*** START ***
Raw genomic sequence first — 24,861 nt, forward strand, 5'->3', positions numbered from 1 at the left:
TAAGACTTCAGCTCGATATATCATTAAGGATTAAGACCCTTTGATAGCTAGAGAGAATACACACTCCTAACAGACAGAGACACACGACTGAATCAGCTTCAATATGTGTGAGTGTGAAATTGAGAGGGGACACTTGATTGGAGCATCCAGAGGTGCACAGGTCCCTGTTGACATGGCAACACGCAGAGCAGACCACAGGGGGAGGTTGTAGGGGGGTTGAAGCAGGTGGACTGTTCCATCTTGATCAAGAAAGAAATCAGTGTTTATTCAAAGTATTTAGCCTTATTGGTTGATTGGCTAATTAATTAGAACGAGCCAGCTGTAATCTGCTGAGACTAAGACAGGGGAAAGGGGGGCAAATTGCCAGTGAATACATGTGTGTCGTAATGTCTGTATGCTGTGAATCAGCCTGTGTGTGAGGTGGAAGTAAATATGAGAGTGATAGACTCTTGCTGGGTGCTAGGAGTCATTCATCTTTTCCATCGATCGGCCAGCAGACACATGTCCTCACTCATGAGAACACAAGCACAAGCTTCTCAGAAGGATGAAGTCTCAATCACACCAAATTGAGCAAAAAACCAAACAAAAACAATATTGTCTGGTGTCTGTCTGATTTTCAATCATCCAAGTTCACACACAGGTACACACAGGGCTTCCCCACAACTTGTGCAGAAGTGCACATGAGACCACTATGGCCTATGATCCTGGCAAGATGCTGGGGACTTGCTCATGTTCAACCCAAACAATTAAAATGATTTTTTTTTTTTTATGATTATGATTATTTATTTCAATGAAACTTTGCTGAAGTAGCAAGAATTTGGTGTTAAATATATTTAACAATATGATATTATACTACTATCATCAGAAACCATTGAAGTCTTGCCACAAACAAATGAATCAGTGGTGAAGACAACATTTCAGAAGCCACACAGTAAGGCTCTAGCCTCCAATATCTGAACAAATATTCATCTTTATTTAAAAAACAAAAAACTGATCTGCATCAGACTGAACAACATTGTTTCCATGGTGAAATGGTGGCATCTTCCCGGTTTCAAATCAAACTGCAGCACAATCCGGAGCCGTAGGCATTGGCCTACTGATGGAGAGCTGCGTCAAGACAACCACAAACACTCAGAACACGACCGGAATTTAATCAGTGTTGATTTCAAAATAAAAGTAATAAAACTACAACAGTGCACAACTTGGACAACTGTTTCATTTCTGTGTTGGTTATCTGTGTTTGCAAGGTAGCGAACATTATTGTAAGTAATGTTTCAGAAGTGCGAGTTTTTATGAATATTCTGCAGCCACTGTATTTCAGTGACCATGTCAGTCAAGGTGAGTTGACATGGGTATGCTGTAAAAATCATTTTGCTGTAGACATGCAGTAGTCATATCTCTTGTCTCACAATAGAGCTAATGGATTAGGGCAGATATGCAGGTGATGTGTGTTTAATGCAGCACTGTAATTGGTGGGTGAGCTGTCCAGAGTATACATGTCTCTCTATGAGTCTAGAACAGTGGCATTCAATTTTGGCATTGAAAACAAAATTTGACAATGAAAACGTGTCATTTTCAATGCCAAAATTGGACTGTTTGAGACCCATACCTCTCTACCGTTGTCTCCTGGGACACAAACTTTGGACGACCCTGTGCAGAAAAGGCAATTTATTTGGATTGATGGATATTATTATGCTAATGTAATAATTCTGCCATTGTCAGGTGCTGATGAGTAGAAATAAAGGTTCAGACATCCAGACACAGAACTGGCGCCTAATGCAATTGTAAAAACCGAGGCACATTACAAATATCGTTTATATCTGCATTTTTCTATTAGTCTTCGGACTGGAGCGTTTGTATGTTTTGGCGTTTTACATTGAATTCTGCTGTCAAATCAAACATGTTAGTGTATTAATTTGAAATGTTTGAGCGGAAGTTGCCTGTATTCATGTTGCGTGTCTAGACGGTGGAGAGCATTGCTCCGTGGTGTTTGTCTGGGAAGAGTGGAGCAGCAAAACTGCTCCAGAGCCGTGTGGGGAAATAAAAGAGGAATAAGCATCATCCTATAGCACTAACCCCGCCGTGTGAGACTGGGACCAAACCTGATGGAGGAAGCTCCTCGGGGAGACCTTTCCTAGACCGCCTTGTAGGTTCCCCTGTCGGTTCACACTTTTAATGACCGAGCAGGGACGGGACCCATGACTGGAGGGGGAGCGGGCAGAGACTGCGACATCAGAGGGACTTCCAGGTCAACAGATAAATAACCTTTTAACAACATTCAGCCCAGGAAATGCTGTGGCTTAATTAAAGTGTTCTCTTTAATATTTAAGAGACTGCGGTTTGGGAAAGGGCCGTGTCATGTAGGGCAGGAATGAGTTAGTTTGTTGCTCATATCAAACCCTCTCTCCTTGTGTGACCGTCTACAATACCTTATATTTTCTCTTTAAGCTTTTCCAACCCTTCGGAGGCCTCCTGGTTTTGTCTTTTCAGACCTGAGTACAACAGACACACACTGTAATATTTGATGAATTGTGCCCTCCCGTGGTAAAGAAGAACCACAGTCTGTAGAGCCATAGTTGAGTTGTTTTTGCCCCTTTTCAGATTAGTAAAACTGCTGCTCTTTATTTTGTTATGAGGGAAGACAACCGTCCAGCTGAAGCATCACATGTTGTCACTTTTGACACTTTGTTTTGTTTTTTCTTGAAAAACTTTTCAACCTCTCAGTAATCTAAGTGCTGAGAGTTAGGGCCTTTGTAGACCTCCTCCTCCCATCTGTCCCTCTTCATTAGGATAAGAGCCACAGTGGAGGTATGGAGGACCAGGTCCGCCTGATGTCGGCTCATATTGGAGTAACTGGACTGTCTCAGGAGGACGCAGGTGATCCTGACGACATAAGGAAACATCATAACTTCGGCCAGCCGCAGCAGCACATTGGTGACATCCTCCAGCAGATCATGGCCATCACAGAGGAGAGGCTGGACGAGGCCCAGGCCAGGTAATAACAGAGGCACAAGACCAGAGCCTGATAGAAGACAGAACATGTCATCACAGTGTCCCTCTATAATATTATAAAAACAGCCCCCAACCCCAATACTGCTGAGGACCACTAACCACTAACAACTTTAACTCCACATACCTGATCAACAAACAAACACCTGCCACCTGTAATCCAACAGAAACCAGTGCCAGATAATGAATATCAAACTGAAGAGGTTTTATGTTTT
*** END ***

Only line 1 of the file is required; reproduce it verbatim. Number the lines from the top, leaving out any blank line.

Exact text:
Raw genomic sequence first — 24,861 nt, forward strand, 5'->3', positions numbered from 1 at the left: